if you're the only one present when a patient passes away, how do you go about telling the family?

Asked by Bradbury451 over 4 years ago

I was usually not the only person present unless it was someone who had no family whatsoever or family that was not active in their lives. Unfortunately that happens more than one may think. Part of the job of a good hospice nurse is using your talent and training to recognize signs and symptoms of death and from these estimating the time frame that the patient may pass. Therefore, the nurse calls the family to be with the patient to be with them in their final minutes. It can happen and in this case I would call family and congregate with them and explain that their loved one passed and that they did so peacefully. At this point your primary focus is comfort for the family left behind.

Seen any instances where families act selfishly or just generally crappy toward their terminally ill relative?

Asked by Tulsa Gary over 4 years ago

More times than one would want to think. One that stands out was a gentleman and his common law wife of nearly twenty years was having seizures and as I ran towards his bed to relieve his symptoms with a hope of peaceful passing his son stopped me and the children two against two began to quarrel about calling an ambulance! The SO was holding his living will up and said that their father didnt want this.....one called 911 and one was fighting trying to get the phone and everyone yelling!! I yelled at this point and everyone got quiet and I said "I took an oath to be a patient advocate, hang up the phone and you sir move so I can take care if your father!!" I did what my patient needed and thank goodness I wa able to stop paramedics before initiating CPR due to him being a DNR. The family was thankful later but still unfortunate ! And I have seen families fighting over material things before the patient passes! Breaks my heart when nurses fail to educate the family so well that death is not a surprise and they beg the patient not to leave them!! The dying patient needs to be given permission to go.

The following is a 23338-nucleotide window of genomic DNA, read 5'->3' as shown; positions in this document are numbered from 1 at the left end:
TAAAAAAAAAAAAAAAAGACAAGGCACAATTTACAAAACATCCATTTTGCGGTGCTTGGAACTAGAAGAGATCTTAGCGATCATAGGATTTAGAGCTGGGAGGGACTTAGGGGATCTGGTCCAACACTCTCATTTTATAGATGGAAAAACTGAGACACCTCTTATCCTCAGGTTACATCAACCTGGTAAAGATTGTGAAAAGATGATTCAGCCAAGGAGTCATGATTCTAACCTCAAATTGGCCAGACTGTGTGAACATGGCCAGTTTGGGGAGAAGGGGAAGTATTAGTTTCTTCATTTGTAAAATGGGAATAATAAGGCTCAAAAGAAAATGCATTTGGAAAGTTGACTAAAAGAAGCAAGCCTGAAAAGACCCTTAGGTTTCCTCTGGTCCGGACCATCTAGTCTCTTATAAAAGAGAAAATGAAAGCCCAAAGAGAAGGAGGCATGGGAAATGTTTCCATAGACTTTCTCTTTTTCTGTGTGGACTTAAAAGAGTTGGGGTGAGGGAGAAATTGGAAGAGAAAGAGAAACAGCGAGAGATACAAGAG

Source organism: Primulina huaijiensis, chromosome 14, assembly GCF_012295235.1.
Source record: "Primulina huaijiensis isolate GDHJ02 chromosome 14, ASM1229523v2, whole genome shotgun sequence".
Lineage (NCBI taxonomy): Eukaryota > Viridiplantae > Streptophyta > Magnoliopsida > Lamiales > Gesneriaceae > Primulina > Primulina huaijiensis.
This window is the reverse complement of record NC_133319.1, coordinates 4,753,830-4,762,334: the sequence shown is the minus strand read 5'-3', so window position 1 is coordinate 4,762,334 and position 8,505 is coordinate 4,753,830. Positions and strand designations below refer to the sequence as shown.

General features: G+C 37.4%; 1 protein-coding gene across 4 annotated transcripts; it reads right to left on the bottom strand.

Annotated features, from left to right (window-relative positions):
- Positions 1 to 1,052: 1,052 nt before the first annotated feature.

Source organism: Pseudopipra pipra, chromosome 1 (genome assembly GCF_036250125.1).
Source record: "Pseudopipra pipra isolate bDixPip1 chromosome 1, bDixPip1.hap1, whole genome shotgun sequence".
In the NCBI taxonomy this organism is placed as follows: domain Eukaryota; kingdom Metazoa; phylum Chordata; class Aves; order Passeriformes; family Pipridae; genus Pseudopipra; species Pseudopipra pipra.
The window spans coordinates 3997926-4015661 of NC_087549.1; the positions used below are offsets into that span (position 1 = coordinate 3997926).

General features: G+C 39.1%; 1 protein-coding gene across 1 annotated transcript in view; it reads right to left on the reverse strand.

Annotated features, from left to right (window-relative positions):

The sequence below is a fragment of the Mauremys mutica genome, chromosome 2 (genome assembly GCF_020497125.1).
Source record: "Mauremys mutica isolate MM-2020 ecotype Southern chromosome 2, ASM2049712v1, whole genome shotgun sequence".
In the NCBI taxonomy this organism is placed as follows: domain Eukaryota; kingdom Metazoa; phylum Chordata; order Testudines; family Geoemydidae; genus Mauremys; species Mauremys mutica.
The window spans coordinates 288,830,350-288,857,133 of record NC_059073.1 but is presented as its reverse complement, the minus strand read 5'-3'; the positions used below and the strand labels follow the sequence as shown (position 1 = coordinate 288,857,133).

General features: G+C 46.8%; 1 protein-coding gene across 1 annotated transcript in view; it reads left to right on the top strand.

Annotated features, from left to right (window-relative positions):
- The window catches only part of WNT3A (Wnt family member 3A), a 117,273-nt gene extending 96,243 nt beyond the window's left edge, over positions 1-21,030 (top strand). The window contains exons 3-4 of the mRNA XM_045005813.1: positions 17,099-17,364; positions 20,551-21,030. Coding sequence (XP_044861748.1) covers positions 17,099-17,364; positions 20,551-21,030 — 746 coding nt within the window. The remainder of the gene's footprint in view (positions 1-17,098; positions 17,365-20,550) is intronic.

Can a patient refuse hospice care, even if his family ordered it?

Asked by Gregg over 4 years ago